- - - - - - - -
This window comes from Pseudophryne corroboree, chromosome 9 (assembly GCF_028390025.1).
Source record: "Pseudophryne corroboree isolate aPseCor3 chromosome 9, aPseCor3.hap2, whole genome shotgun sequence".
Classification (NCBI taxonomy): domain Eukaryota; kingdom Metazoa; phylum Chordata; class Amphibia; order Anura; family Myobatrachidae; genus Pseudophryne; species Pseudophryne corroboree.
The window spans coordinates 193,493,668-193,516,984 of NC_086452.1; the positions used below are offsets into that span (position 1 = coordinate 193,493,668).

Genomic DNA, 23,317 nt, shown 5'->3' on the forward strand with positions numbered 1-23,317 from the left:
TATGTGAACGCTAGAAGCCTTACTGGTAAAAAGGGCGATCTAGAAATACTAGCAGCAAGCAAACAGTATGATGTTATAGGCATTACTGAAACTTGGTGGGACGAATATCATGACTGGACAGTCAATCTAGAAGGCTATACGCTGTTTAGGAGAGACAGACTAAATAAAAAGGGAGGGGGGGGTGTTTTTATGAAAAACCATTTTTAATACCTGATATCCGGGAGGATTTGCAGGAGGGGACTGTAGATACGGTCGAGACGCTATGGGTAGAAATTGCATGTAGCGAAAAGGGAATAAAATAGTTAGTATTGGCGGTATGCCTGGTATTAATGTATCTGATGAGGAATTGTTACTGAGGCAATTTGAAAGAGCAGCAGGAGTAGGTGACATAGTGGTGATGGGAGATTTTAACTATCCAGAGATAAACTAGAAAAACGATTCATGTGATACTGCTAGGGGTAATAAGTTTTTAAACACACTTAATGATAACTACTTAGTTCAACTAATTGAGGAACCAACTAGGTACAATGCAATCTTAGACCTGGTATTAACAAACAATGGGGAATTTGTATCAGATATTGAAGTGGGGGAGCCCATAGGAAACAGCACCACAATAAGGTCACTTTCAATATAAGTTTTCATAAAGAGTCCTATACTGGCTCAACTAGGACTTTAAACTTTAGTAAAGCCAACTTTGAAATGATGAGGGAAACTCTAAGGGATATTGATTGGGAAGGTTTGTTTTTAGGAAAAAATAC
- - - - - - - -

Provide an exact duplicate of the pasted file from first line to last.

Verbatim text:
This window comes from Pseudophryne corroboree, chromosome 9 (assembly GCF_028390025.1).
Source record: "Pseudophryne corroboree isolate aPseCor3 chromosome 9, aPseCor3.hap2, whole genome shotgun sequence".
Classification (NCBI taxonomy): domain Eukaryota; kingdom Metazoa; phylum Chordata; class Amphibia; order Anura; family Myobatrachidae; genus Pseudophryne; species Pseudophryne corroboree.
The window spans coordinates 193,493,668-193,516,984 of NC_086452.1; the positions used below are offsets into that span (position 1 = coordinate 193,493,668).

Genomic DNA, 23,317 nt, shown 5'->3' on the forward strand with positions numbered 1-23,317 from the left:
TATGTGAACGCTAGAAGCCTTACTGGTAAAAAGGGCGATCTAGAAATACTAGCAGCAAGCAAACAGTATGATGTTATAGGCATTACTGAAACTTGGTGGGACGAATATCATGACTGGACAGTCAATCTAGAAGGCTATACGCTGTTTAGGAGAGACAGACTAAATAAAAAGGGAGGGGGGGGTGTTTTTATGAAAAACCATTTTTAATACCTGATATCCGGGAGGATTTGCAGGAGGGGACTGTAGATACGGTCGAGACGCTATGGGTAGAAATTGCATGTAGCGAAAAGGGAATAAAATAGTTAGTATTGGCGGTATGCCTGGTATTAATGTATCTGATGAGGAATTGTTACTGAGGCAATTTGAAAGAGCAGCAGGAGTAGGTGACATAGTGGTGATGGGAGATTTTAACTATCCAGAGATAAACTAGAAAAACGATTCATGTGATACTGCTAGGGGTAATAAGTTTTTAAACACACTTAATGATAACTACTTAGTTCAACTAATTGAGGAACCAACTAGGTACAATGCAATCTTAGACCTGGTATTAACAAACAATGGGGAATTTGTATCAGATATTGAAGTGGGGGAGCCCATAGGAAACAGCACCACAATAAGGTCACTTTCAATATAAGTTTTCATAAAGAGTCCTATACTGGCTCAACTAGGACTTTAAACTTTAGTAAAGCCAACTTTGAAATGATGAGGGAAACTCTAAGGGATATTGATTGGGAAGGTTTGTTTTTAGGAAAAAATAC